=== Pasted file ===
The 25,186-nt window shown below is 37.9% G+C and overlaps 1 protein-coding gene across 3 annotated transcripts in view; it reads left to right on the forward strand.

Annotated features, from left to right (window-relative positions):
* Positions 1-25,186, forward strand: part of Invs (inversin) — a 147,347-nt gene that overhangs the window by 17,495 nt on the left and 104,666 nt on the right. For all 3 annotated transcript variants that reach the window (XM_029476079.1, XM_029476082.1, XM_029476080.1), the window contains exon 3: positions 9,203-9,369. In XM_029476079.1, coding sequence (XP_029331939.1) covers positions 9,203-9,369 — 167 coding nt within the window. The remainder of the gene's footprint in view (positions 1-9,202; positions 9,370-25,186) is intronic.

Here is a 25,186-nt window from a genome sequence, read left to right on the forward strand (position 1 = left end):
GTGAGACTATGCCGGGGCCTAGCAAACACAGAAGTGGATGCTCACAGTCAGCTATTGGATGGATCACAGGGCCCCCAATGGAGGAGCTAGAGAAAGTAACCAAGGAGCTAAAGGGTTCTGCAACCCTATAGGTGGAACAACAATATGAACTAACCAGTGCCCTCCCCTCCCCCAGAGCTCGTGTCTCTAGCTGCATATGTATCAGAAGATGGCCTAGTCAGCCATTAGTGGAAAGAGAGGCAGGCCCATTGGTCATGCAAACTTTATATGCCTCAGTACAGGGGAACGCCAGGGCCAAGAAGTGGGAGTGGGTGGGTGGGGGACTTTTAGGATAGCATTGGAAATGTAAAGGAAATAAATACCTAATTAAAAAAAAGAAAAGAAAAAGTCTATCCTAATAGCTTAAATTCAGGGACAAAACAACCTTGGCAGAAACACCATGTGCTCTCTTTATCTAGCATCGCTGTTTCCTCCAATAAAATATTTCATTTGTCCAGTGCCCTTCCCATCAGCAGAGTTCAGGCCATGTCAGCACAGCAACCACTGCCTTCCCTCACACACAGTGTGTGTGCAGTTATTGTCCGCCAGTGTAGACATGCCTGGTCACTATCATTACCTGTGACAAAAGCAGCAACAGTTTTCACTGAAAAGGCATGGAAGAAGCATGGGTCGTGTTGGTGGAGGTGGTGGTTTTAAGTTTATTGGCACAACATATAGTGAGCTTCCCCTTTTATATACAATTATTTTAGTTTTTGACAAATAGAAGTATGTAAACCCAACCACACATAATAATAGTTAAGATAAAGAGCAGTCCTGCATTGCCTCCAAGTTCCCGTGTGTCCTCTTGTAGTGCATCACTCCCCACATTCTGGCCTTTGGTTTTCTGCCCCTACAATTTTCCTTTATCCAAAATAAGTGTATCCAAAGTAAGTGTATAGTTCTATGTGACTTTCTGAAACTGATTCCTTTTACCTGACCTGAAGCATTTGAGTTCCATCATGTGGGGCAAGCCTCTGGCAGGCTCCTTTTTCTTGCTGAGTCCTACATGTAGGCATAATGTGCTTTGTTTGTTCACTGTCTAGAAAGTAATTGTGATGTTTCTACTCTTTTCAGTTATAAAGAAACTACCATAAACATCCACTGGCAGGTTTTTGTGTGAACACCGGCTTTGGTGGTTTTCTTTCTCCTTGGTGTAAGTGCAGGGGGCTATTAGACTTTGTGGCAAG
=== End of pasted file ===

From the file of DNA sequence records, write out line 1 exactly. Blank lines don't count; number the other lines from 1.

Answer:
The 25,186-nt window shown below is 37.9% G+C and overlaps 1 protein-coding gene across 3 annotated transcripts in view; it reads left to right on the forward strand.